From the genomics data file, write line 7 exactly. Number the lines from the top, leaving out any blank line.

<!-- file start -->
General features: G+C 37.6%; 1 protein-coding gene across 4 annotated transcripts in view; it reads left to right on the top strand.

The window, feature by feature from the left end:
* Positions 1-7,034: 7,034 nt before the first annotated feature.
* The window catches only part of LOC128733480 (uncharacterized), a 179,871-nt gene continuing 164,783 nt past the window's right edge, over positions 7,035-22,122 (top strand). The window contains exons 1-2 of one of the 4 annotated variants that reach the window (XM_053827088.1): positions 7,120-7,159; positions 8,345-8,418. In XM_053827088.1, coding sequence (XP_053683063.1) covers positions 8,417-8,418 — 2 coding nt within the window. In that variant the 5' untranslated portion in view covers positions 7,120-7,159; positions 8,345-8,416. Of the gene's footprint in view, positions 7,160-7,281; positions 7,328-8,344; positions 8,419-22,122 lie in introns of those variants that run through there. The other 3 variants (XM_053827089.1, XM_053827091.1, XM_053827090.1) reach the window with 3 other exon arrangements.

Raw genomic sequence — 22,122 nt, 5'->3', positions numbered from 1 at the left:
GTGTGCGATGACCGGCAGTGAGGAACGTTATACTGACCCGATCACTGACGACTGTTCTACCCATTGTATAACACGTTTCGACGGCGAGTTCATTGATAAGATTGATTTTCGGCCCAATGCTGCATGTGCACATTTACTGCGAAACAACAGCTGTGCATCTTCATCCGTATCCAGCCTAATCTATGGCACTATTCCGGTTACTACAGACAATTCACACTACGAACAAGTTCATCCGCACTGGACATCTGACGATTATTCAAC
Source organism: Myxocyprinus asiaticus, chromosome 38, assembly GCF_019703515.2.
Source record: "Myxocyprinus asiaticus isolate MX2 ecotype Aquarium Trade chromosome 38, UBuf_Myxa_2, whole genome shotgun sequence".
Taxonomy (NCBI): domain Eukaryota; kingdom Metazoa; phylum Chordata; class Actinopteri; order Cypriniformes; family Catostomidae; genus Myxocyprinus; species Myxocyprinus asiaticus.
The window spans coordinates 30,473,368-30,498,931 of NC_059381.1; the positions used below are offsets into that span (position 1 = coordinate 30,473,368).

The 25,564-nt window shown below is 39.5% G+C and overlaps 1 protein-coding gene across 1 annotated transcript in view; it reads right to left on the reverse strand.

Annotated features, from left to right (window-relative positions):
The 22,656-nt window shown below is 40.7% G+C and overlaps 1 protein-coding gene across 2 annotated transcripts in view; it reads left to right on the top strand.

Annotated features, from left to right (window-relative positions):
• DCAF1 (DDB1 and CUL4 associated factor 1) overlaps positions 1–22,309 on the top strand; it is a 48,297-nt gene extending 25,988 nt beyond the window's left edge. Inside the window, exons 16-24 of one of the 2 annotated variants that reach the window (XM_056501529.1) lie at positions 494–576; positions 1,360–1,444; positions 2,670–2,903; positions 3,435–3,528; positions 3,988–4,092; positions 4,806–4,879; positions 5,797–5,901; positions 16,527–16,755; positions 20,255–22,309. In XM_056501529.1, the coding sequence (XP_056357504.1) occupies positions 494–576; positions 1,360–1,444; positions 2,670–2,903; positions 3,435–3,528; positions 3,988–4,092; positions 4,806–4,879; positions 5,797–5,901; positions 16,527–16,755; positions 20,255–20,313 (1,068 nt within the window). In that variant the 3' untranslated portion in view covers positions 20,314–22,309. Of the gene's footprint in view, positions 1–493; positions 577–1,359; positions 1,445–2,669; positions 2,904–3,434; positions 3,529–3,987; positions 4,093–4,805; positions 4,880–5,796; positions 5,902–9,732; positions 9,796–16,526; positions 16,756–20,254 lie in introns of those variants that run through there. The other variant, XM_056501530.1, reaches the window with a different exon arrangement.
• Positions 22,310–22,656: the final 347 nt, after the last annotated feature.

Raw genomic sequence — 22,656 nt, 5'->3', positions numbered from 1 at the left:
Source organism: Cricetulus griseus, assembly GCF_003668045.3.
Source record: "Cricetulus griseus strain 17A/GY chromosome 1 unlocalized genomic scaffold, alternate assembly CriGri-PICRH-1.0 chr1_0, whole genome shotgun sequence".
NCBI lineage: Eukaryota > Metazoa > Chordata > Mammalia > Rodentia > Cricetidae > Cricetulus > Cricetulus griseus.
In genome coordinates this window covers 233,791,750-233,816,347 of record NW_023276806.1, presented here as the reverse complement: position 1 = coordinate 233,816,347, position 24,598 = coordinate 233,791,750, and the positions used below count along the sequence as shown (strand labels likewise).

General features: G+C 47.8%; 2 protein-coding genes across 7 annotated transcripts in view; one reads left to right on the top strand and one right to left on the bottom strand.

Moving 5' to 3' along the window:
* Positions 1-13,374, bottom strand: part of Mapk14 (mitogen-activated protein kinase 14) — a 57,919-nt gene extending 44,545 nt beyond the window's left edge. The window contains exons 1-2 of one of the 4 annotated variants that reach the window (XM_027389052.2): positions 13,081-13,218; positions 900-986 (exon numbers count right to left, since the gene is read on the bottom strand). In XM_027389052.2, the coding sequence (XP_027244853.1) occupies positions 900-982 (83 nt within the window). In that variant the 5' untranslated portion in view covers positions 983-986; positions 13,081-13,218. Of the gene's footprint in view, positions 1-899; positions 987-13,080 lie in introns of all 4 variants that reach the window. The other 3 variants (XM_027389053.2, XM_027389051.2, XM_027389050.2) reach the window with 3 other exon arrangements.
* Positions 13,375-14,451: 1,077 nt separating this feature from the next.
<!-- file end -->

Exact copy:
Source organism: Myxocyprinus asiaticus, chromosome 38, assembly GCF_019703515.2.